DOI: 10.1101/515767Jan 9, 2019Paper

The origin of the central dogma through conflicting multilevel selection

BioRxiv : the Preprint Server for Biology
Nobuto Takeuchi, Kunihiko Kaneko

Abstract

The central dogma of molecular biology rests on two kinds of asymmetry between genomes and enzymes: informatic asymmetry, where information flows from genomes to enzymes but not from enzymes to genomes; and catalytic asymmetry, where enzymes provide chemical catalysis but genomes do not. How did these asymmetries originate? Here we show that these asymmetries can spontaneously arise from conflict between selection at the molecular level and selection at the cellular level. We developed a model consisting of a population of protocells, each containing a population of replicating catalytic molecules. The molecules are assumed to face a trade-off between serving as catalysts and serving as templates. This trade-off causes conflicting multilevel selection: serving as catalysts is favoured by selection between protocells, whereas serving as templates is favoured by selection between molecules within protocells. This conflict induces informatic and catalytic symmetry breaking, whereby the molecules differentiate into genomes and enzymes, establishing the central dogma. We show mathematically that the symmetry breaking is caused by a positive feedback between Fisher's reproductive values and the relative impact of selection at differe...Continue Reading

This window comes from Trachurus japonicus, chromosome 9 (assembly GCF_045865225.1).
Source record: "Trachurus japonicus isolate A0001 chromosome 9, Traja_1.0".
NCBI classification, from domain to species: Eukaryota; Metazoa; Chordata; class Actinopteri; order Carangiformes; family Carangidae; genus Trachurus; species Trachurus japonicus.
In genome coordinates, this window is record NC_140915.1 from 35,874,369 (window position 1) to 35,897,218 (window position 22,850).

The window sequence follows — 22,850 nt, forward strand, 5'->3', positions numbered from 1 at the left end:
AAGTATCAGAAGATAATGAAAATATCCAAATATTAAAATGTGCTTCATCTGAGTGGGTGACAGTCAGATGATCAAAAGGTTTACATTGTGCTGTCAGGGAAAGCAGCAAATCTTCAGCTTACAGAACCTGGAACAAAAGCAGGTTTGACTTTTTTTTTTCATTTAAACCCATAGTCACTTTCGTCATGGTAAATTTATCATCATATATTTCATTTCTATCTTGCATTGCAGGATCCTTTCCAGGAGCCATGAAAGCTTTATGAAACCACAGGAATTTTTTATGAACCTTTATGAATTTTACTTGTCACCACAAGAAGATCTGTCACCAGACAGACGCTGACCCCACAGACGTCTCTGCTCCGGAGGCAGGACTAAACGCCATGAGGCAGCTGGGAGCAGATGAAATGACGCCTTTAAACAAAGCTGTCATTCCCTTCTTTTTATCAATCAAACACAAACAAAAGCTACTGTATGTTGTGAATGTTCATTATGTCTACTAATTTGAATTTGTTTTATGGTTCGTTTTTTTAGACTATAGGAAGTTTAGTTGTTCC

Related Concepts

Genome
Molecular Biology
Central
Chemicals
Population Group
Fisher's Exact Test
DNA Breaks

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